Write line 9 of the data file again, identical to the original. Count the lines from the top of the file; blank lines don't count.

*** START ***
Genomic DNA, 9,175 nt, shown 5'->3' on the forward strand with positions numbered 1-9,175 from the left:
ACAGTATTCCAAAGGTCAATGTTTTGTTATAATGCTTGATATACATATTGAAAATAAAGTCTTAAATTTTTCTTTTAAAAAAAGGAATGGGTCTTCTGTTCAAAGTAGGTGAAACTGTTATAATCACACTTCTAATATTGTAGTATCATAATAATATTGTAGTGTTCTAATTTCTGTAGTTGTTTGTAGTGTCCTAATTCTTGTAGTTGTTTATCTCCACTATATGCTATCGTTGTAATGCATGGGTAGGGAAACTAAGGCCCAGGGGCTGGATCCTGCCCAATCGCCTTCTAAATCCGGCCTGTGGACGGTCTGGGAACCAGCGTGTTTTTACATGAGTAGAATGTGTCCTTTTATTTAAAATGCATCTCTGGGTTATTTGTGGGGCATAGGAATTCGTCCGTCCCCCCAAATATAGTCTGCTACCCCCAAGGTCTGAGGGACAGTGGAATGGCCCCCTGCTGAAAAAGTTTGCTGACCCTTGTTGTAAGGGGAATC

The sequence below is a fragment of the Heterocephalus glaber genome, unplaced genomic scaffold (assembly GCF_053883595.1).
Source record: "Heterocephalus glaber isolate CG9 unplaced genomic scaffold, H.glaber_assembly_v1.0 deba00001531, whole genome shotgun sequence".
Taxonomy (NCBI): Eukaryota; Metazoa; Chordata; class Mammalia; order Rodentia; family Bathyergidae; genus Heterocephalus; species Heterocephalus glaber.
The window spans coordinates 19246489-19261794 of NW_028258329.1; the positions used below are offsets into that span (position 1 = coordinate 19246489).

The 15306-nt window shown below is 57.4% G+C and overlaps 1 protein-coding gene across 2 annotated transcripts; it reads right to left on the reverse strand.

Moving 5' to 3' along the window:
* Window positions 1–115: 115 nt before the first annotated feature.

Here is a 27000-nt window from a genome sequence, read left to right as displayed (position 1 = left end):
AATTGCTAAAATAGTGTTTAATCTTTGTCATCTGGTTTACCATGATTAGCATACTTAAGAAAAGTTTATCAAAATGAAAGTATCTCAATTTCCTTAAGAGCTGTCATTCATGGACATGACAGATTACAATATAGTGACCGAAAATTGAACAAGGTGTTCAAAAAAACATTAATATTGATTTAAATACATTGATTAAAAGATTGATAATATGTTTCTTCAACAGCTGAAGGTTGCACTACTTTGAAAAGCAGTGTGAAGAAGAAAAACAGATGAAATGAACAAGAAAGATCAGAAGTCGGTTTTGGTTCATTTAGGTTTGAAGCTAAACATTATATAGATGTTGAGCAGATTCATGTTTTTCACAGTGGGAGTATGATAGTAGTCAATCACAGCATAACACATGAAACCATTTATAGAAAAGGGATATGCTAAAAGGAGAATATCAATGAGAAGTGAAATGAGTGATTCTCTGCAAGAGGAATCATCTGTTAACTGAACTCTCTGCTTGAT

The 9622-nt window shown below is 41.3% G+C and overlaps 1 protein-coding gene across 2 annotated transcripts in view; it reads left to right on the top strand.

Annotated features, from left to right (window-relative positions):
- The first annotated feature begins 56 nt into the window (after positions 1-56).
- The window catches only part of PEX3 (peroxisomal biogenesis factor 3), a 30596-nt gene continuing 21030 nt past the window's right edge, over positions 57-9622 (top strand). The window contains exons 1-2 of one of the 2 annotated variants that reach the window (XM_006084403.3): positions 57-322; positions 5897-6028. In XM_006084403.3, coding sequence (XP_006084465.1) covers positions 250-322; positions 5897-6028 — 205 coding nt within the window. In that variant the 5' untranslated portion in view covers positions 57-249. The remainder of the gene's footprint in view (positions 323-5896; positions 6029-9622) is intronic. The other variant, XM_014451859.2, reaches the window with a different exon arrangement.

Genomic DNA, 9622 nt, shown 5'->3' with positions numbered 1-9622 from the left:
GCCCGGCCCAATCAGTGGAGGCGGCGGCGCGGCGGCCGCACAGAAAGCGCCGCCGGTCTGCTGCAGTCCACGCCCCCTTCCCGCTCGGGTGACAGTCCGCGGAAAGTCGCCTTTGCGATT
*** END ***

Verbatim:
* Window positions 1–115: 115 nt before the first annotated feature.